Once again our nation is being hit by natural disasters — one by fire, one by water. One in the South East, one on the West coast.
In what the Red Cross is calling the worst disaster since hurricane Sandy, floods in Louisiana have already taken 13 lives, displaced thousands from their homes, sent some 8,000 people into shelters and “affected” some 40,000 homes.
On the West Coast, scores of wildfires have broken out in the last 30 days.
This past week, Southern California has been struck by several huge wildfires. The most recent one, a ferocious fire that spread quickly through mountains and high desert just 60 miles east of Los Angeles.
The “Blue Cut” fire has blackened 56 square miles and, “at its height, more than 34,000 homes and some 82,000 residents were under evacuation warnings,” according to Fox News.
As is always the case — a noble tradition — the U.S. military, especially the National Guard, have been responding to the disaster with vital help.
In Lousiana, the National Guard started flood response and recovery missions on August 12 and continues to do so to this date.
According to an August 18 DoD press release:
More than 3,650 Louisiana Guardsmen are taking part in emergency flood response efforts, including evacuations, search-and-rescue operations, sling-load missions, engineering missions, commodities distribution and security and shelter support
To date, the Louisiana National Guard has rescued more than 11,085 citizens and 1,400 pets, and issued more than 32,255 meals ready-to-eat, 359,615 bottles of water, 465 tarps and 784,000 sandbags…The Louisiana National Guard also issued over 2,200 cots and 1,700 blankets for shelter support…Over the course of these operations, Louisiana Guardsmen have supported local, state and federal agencies with more than 257 high-water vehicles, 55 boats, 11 bridge erection boats and nine helicopters.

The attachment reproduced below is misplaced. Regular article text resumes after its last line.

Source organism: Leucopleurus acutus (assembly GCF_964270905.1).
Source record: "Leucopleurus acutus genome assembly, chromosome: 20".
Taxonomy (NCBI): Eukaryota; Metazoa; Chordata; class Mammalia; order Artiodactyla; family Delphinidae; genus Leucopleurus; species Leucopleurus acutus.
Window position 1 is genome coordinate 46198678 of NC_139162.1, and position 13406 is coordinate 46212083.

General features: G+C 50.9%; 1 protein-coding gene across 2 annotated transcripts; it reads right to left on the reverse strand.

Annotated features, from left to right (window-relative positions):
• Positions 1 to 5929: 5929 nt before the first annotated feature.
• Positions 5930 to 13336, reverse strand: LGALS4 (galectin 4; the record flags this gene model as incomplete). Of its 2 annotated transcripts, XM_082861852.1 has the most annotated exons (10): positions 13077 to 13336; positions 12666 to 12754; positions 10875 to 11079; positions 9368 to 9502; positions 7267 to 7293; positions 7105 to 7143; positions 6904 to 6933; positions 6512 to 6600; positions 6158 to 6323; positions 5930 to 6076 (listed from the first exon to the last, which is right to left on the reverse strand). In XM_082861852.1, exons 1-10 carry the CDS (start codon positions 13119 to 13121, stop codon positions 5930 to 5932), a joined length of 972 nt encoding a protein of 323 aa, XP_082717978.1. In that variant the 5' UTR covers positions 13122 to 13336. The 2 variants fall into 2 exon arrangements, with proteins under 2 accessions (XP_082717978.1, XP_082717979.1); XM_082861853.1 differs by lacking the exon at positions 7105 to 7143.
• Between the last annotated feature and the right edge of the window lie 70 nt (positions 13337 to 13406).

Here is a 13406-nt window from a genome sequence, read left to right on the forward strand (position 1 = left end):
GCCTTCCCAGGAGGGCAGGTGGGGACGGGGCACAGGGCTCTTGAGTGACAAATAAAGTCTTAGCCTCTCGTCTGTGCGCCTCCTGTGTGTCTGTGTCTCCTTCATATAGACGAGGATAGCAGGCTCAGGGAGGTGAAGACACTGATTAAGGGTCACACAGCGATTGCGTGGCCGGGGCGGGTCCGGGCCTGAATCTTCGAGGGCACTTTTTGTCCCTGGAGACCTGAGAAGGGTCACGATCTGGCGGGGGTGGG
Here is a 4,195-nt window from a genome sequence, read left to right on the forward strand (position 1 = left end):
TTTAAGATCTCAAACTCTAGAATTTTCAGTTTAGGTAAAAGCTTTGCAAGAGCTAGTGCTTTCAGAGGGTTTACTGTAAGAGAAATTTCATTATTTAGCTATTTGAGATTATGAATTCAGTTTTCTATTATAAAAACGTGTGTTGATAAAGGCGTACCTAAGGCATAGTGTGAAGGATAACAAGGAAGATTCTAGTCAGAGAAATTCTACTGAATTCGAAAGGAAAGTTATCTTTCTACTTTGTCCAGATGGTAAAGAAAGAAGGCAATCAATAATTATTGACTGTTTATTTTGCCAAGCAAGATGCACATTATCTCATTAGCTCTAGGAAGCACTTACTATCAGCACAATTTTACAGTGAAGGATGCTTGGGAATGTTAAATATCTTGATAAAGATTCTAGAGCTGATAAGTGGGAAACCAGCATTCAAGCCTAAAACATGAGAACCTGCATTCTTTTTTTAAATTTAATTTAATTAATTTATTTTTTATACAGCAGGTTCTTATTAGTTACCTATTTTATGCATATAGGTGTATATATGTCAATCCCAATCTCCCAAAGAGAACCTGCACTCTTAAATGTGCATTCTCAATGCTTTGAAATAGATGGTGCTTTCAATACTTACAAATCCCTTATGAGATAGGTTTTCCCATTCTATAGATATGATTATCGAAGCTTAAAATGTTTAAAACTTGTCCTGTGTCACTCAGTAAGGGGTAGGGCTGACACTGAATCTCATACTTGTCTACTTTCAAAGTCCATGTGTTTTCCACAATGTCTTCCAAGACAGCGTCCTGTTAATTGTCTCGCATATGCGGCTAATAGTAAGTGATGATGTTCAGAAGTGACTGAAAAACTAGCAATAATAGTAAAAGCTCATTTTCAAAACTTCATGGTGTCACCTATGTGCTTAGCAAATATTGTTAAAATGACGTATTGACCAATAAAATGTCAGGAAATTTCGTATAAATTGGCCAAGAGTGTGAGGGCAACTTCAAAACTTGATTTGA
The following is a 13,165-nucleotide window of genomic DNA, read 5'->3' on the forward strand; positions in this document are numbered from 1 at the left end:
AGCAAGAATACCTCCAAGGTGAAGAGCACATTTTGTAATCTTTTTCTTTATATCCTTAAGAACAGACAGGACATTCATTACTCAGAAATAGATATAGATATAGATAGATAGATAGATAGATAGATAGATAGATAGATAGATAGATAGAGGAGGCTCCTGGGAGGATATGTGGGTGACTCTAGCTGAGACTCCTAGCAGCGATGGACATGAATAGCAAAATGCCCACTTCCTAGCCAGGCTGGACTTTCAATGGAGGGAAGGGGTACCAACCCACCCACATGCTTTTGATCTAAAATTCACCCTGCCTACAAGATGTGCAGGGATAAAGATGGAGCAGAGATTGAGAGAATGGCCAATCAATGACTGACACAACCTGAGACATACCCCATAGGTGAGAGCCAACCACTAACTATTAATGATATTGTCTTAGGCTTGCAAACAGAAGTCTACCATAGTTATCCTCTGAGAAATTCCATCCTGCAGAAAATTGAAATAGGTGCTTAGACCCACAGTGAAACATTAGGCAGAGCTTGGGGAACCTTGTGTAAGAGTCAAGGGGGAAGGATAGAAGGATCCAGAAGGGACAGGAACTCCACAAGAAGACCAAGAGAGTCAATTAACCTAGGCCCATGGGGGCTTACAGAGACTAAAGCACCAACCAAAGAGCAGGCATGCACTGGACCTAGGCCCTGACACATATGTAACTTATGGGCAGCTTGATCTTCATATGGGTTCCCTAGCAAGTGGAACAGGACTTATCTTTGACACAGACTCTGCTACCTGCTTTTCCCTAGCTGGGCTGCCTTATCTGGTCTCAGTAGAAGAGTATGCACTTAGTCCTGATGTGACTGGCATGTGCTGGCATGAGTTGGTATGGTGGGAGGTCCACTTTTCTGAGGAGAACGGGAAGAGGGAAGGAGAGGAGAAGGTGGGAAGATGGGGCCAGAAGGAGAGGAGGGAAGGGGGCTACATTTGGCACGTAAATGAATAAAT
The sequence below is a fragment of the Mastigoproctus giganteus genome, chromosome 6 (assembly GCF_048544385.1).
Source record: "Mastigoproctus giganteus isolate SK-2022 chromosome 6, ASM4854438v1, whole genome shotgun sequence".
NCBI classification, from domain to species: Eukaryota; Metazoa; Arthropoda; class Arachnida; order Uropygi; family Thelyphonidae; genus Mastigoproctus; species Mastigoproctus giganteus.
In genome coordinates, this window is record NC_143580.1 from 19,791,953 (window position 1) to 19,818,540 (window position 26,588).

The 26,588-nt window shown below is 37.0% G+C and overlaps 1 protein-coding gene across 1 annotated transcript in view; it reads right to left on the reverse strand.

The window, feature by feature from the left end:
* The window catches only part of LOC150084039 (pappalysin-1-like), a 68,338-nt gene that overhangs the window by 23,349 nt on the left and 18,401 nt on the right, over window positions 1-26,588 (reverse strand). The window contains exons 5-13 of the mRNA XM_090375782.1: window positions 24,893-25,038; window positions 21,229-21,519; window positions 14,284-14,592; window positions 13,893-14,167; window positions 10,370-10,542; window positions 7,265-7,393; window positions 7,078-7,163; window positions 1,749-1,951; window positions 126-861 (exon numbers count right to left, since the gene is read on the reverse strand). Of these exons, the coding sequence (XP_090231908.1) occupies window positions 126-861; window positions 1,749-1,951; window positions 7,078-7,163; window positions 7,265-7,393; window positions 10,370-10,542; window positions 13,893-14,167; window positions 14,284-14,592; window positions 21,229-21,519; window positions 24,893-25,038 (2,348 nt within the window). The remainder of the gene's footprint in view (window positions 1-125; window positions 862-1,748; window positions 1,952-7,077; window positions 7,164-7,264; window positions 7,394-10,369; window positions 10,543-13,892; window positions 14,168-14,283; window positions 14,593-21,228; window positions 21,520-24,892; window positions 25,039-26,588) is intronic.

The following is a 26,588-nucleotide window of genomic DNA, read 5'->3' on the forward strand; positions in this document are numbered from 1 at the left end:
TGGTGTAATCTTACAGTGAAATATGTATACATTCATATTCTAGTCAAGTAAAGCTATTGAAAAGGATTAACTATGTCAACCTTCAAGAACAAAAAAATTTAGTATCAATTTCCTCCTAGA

Soldiers of the Louisiana National Guard offload citizens and pets displaced by rising floodwaters in Baton Rouge and the surrounding area at Celtic Studios in Baton Rouge, La., Aug. 14, 2016. (Photo by Spc. Garrett L. Dipuma)
Louisiana National Guardsmen convoy to a boat launch to conduct search-and-rescue missions near Maurepas, La., Aug. 17, 2016. Louisiana Army National Guard photo by 1st Sgt. Paul C. Meeker
Soldiers help rescued residents from a high-water vehicle after severe flooding in Baton Rouge, La., Aug. 14, 2016. Army National Guard photo by 1st Lt. Gomez
A Louisiana National Guardsman guiding a Humvee through floodwaters off of I-12 outside of Denham Springs. Photo DoD
Members of the 159th Fighter Wing, Louisiana Air National Guard transport flood evacuee and World War II veteran, Mr. Willis Woods from the Celtic Media Centre shelter to a special needs facility near the Louisiana State University campus on August 15, 2016. (Photo by Master Sgt. Dan Farrell)
Air Force Lt. Col. Kelly Sullivan and 1st Sgt. Marvin Vides talk to one of numerous residents evacuated to a makeshift shelter in a movie studio near the Celtic Media Centre in Baton Rouge, La., Aug. 15, 2016. Air National Guard photo by Master Sgt. Dan Farrell
In Caifornia, the California Air National Guard’s 146th Airlift Wing has activated two C-130J Hercules aircraft, to support firefighting efforts across the state
The airmen join more than 330 California Guard members who are already supporting firefighting efforts in Monterey County in coordination with Cal Fire. California Guard helicopters are also performing medical evacuation operations at wildfires across the state.
A California Air National Guard Modular Airborne Fire Fighting System-equipped (MAFFS) C-130 Hercules aircraft drops fire retardant over Palm Springs Aerial Tramway to fight California wildfires, July 19, 2013. California Air National Guard photo by Staff Sgt. Nick Carzis
According to a DOD press release:
The air tankers of the 146th Airlift Wing are a proven asset in California’s fight against wildfires…Their capacity to drop thousands of gallons of water and retardant in just one pass can be a game changer in the effort to keep these fires in check.
The state-of-the-art C-130J aircraft are based at Channel Islands Air National Guard Base and are being put to use to combat the San Bernardino-area wildfires. The MAFFS-equipped air tankers can discharge the maximum amount of water or retardant over an area one-quarter of a mile long by 60 feet wide, and can refill in less than 12 minutes.
U.S. Air Force Senior Master Sgt. Jack Goeken, a loadmaster with the 187th Airlift Squadron, Wyoming Air National Guard, prepares to install a nozzle from a U.S. Forest Service MAFFS II onto a C-130 Hercules aircraft. DoD file photo.
Lead photo: Army tactical vehicles transport flood relief supplies along a highway in Denham Springs, La., Aug. 15, 2016, after more than 30 inches of rainfall caused severe flooding in southeast portions of the state. Army National Guard photo by 1st Sgt. Paul Meeker
Copyright 2016 The Moderate Voice